Since he was bad at it and it wasn’t really anchored by a coherent personality, it ended up causing the most of his ostracization. This in turn led him to become extremely cynical about human interaction and in need of the therapy that led us to meet.

        • Weatherheight

          He’s also rather blatantly a Messianic figure as well, which further places the character in an “not of this world” context.

          I really like your partner’s perspective, though – I’d never considered it that way and adds a layer of interpretation I can fiddle about with.

          • And, interestingly for a character created by Jewish immigrants, in some representations he’s almost becoming the archetypal epitome of the “white Western saviour” figure. Especially when writers have him fight off human criminals to preserve American notions of law and order. A being with greater inherent power, privilege and status, swooping in to save poor, ignorant, damaged humanity from hurting itself, believing himself to not only have the right to interfere in this way but the ultimate responsibility. Yet in truth he’s not just unappointed, he’s not even a member of the group he’s trying to correct.

        • Eric Meyer

          THIS! TOTALLY THIS!

          Like, one of my interpretations of Supes is that he is _incapable of second guessing himself_. Like, if a situation changes, he can change how he’s reacting to it, but he cannot think that what he does is wrong. Which is why he throws himself so whole-heartedly into everything he does. And why it’s so lucky that it was Ma and Pa Kent that found him, and not, say, Ma and Pa Warlord.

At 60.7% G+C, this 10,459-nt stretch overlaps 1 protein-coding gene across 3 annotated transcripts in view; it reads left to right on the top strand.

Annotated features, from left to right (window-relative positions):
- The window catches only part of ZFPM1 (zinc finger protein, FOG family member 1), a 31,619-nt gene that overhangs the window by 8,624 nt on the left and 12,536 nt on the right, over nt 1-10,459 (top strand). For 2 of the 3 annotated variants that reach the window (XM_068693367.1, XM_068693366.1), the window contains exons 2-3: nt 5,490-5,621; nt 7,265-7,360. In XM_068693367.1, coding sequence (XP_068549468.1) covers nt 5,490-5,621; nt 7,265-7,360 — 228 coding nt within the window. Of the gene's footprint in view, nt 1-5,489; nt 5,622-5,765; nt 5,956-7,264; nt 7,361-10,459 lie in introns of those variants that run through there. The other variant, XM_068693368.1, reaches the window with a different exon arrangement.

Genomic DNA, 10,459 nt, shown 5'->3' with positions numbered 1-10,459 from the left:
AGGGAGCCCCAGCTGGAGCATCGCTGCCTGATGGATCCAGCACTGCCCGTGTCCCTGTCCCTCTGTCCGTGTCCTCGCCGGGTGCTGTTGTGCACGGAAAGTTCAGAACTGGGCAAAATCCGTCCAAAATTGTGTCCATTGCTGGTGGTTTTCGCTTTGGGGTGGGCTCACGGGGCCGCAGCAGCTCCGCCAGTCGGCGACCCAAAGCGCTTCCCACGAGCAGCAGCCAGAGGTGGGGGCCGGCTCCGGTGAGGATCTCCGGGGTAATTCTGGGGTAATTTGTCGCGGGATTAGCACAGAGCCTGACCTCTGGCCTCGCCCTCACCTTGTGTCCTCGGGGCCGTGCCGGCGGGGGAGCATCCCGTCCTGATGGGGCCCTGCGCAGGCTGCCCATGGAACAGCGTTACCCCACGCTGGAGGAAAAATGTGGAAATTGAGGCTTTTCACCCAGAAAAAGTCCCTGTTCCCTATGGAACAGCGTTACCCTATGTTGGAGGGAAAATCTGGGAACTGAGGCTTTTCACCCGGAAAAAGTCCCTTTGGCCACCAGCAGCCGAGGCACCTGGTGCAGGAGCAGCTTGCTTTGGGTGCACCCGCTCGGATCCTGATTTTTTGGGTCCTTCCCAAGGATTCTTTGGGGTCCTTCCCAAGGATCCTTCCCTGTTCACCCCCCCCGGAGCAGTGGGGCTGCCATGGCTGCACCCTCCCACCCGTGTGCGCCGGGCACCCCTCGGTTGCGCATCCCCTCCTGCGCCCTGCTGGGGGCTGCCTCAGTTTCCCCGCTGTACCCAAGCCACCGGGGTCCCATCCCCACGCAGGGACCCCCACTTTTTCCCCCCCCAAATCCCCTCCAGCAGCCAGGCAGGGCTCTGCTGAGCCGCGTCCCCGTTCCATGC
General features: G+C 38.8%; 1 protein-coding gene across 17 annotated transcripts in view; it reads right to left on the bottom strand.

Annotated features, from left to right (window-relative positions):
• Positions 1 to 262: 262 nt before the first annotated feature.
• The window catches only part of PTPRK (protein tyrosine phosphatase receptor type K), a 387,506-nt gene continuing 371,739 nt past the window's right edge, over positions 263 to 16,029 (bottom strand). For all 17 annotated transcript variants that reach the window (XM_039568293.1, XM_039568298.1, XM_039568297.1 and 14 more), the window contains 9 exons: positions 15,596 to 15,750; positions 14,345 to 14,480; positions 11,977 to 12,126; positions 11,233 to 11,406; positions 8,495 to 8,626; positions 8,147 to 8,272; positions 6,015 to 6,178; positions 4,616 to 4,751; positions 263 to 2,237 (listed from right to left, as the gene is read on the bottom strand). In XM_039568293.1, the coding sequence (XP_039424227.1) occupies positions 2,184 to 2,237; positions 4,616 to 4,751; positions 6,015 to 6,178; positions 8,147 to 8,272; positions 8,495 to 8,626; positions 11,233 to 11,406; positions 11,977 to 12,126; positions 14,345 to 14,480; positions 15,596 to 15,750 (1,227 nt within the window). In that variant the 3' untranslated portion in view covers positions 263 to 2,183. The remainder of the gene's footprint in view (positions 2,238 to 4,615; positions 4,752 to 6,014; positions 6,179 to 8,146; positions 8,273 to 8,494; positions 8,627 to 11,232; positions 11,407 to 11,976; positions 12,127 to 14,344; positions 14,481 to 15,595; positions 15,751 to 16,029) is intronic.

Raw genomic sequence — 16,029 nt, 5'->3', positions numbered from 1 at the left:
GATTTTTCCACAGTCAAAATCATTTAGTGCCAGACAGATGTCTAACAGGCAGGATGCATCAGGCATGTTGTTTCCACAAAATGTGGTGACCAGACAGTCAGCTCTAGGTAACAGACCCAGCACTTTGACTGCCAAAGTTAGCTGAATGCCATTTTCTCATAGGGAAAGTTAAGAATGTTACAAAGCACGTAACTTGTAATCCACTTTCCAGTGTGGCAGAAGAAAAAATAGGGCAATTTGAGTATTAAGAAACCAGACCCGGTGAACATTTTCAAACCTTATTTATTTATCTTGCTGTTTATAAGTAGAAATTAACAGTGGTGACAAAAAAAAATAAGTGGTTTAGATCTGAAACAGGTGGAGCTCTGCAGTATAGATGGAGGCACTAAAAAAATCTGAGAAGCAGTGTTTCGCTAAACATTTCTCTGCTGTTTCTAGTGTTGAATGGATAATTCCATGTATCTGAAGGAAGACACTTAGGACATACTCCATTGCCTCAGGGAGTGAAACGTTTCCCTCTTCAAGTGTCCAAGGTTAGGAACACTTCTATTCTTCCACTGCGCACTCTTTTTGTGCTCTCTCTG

Like you said- he’s ALIEN. Completely different psychology, different neurochemicals released in response to stress or sadness or anger, lacking the basic developmental experiences of pain or weakness or fear… It’s not like Ma and Pa had a kryptonite paddle they could use when 5-year-old Clark decided to fly up and get the cookie jar off the fridge.

          I LOVE that interpretation of him.

      • TPounds

        Brennan identifies as male just FYI!

        • JP

          I did not know that, thanks for the info.

      • Gotham

        It’s not the Superman syndrome.
        The Superman syndrome is a whole other thing I have lots of opinions on, but Patrick is becoming a more interesting character to stand behind for reasons entirely separate from that.

        Alison doesn’t even qualify.
        The “problem” (that doesn’t really exist) people have with Superman isn’t his omnipotence (comic books are silly enough to throw meaningful challenges at it every week without fail), it’s the fact that he’s a Boy Scout. Same reason why Captain America is everybody’s least favorite MCU character before he grows a beard and starts supporting tyranny (these two facts can’t be separated yes)

        • JP

          What do you mean the two facts can’t be separated?

          *puts on fake santa claus beard*
          Kim Jong-un was right to state that his cause was just, and the might of a unified Korea is infinite. It is purely understandable that a man with power should seek to consolidate that power at all costs. Also, the real failing of Stalin was that he did not seek to consolidate Russia and the US into one blok via careful planning with Truman. And unified US/Russia, a Pan-Pacific state, would be able to serve as an unstoppable global police force.